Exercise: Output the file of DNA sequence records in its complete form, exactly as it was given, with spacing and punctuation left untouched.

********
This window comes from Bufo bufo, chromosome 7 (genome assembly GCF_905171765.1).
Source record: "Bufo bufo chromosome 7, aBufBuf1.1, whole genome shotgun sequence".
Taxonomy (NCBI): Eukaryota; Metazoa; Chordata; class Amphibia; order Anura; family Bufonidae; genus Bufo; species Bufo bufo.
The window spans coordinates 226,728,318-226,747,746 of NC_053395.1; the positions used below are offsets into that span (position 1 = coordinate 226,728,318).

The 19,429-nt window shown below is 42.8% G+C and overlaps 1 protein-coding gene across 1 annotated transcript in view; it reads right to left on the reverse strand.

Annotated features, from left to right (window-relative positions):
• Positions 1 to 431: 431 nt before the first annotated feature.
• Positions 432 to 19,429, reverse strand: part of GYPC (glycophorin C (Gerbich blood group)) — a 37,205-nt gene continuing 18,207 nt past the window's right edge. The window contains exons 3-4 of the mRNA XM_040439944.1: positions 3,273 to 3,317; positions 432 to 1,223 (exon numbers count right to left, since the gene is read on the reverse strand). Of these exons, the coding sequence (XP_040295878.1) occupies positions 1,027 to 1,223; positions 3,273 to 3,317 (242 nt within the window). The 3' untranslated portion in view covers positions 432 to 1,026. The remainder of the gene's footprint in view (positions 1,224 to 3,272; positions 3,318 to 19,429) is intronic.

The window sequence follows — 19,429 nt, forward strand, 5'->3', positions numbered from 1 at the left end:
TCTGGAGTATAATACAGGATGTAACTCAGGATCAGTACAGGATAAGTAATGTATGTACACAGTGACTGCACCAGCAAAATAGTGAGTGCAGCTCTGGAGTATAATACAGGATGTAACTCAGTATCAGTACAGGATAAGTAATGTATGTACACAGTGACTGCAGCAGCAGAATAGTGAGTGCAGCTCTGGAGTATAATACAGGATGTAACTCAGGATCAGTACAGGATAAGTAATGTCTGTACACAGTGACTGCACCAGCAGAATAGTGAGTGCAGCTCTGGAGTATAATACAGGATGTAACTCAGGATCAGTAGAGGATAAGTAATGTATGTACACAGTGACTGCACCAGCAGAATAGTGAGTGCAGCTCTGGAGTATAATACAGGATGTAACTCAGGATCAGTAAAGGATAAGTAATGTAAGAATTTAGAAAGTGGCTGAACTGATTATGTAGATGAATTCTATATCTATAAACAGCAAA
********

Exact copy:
This window comes from Bufo bufo, chromosome 7 (genome assembly GCF_905171765.1).
Source record: "Bufo bufo chromosome 7, aBufBuf1.1, whole genome shotgun sequence".
Taxonomy (NCBI): Eukaryota; Metazoa; Chordata; class Amphibia; order Anura; family Bufonidae; genus Bufo; species Bufo bufo.
The window spans coordinates 226,728,318-226,747,746 of NC_053395.1; the positions used below are offsets into that span (position 1 = coordinate 226,728,318).

The 19,429-nt window shown below is 42.8% G+C and overlaps 1 protein-coding gene across 1 annotated transcript in view; it reads right to left on the reverse strand.

Annotated features, from left to right (window-relative positions):
• Positions 1 to 431: 431 nt before the first annotated feature.
• Positions 432 to 19,429, reverse strand: part of GYPC (glycophorin C (Gerbich blood group)) — a 37,205-nt gene continuing 18,207 nt past the window's right edge. The window contains exons 3-4 of the mRNA XM_040439944.1: positions 3,273 to 3,317; positions 432 to 1,223 (exon numbers count right to left, since the gene is read on the reverse strand). Of these exons, the coding sequence (XP_040295878.1) occupies positions 1,027 to 1,223; positions 3,273 to 3,317 (242 nt within the window). The 3' untranslated portion in view covers positions 432 to 1,026. The remainder of the gene's footprint in view (positions 1,224 to 3,272; positions 3,318 to 19,429) is intronic.

The window sequence follows — 19,429 nt, forward strand, 5'->3', positions numbered from 1 at the left end:
TCTGGAGTATAATACAGGATGTAACTCAGGATCAGTACAGGATAAGTAATGTATGTACACAGTGACTGCACCAGCAAAATAGTGAGTGCAGCTCTGGAGTATAATACAGGATGTAACTCAGTATCAGTACAGGATAAGTAATGTATGTACACAGTGACTGCAGCAGCAGAATAGTGAGTGCAGCTCTGGAGTATAATACAGGATGTAACTCAGGATCAGTACAGGATAAGTAATGTCTGTACACAGTGACTGCACCAGCAGAATAGTGAGTGCAGCTCTGGAGTATAATACAGGATGTAACTCAGGATCAGTAGAGGATAAGTAATGTATGTACACAGTGACTGCACCAGCAGAATAGTGAGTGCAGCTCTGGAGTATAATACAGGATGTAACTCAGGATCAGTAAAGGATAAGTAATGTAAGAATTTAGAAAGTGGCTGAACTGATTATGTAGATGAATTCTATATCTATAAACAGCAAA